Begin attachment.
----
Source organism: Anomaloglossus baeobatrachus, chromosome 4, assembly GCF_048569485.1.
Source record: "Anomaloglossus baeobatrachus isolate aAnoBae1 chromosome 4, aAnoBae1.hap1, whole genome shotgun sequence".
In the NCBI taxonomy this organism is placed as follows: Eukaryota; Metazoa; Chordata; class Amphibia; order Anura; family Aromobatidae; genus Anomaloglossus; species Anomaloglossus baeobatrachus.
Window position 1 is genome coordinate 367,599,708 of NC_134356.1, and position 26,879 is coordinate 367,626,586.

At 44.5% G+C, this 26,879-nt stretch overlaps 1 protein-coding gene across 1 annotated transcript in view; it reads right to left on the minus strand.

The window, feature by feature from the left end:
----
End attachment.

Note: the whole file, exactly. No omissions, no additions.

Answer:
Source organism: Anomaloglossus baeobatrachus, chromosome 4, assembly GCF_048569485.1.
Source record: "Anomaloglossus baeobatrachus isolate aAnoBae1 chromosome 4, aAnoBae1.hap1, whole genome shotgun sequence".
In the NCBI taxonomy this organism is placed as follows: Eukaryota; Metazoa; Chordata; class Amphibia; order Anura; family Aromobatidae; genus Anomaloglossus; species Anomaloglossus baeobatrachus.
Window position 1 is genome coordinate 367,599,708 of NC_134356.1, and position 26,879 is coordinate 367,626,586.

At 44.5% G+C, this 26,879-nt stretch overlaps 1 protein-coding gene across 1 annotated transcript in view; it reads right to left on the minus strand.

The window, feature by feature from the left end: